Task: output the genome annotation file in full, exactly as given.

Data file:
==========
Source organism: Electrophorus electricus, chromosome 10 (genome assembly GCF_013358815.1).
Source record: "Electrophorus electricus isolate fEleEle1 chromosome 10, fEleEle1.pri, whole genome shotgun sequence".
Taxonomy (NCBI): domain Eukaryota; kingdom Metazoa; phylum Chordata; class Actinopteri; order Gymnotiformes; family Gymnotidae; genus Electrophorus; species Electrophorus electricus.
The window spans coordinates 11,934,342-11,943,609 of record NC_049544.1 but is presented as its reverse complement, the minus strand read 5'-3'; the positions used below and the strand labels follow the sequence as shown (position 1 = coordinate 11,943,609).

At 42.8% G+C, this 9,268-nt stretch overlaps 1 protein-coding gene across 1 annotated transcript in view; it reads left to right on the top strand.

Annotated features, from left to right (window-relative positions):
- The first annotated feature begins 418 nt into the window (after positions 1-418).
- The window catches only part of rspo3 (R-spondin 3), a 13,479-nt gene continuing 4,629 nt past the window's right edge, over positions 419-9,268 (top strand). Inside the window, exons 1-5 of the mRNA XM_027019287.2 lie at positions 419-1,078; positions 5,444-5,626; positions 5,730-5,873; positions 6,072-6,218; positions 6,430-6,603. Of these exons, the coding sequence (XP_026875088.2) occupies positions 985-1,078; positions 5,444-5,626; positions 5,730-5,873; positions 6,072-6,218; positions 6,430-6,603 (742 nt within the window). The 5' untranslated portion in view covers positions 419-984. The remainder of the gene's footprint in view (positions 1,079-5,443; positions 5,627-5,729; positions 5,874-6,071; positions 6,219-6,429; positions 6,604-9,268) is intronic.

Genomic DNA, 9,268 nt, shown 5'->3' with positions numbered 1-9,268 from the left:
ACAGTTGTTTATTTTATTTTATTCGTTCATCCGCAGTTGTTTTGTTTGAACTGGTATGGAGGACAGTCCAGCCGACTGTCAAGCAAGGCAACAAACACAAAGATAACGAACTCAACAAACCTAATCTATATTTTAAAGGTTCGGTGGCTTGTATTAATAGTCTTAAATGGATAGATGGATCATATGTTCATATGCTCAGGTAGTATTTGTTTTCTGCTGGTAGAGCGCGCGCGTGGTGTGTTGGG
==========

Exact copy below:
Source organism: Electrophorus electricus, chromosome 10 (genome assembly GCF_013358815.1).
Source record: "Electrophorus electricus isolate fEleEle1 chromosome 10, fEleEle1.pri, whole genome shotgun sequence".
Taxonomy (NCBI): domain Eukaryota; kingdom Metazoa; phylum Chordata; class Actinopteri; order Gymnotiformes; family Gymnotidae; genus Electrophorus; species Electrophorus electricus.
The window spans coordinates 11,934,342-11,943,609 of record NC_049544.1 but is presented as its reverse complement, the minus strand read 5'-3'; the positions used below and the strand labels follow the sequence as shown (position 1 = coordinate 11,943,609).

At 42.8% G+C, this 9,268-nt stretch overlaps 1 protein-coding gene across 1 annotated transcript in view; it reads left to right on the top strand.

Annotated features, from left to right (window-relative positions):
- The first annotated feature begins 418 nt into the window (after positions 1-418).
- The window catches only part of rspo3 (R-spondin 3), a 13,479-nt gene continuing 4,629 nt past the window's right edge, over positions 419-9,268 (top strand). Inside the window, exons 1-5 of the mRNA XM_027019287.2 lie at positions 419-1,078; positions 5,444-5,626; positions 5,730-5,873; positions 6,072-6,218; positions 6,430-6,603. Of these exons, the coding sequence (XP_026875088.2) occupies positions 985-1,078; positions 5,444-5,626; positions 5,730-5,873; positions 6,072-6,218; positions 6,430-6,603 (742 nt within the window). The 5' untranslated portion in view covers positions 419-984. The remainder of the gene's footprint in view (positions 1,079-5,443; positions 5,627-5,729; positions 5,874-6,071; positions 6,219-6,429; positions 6,604-9,268) is intronic.

Genomic DNA, 9,268 nt, shown 5'->3' with positions numbered 1-9,268 from the left:
ACAGTTGTTTATTTTATTTTATTCGTTCATCCGCAGTTGTTTTGTTTGAACTGGTATGGAGGACAGTCCAGCCGACTGTCAAGCAAGGCAACAAACACAAAGATAACGAACTCAACAAACCTAATCTATATTTTAAAGGTTCGGTGGCTTGTATTAATAGTCTTAAATGGATAGATGGATCATATGTTCATATGCTCAGGTAGTATTTGTTTTCTGCTGGTAGAGCGCGCGCGTGGTGTGTTGGG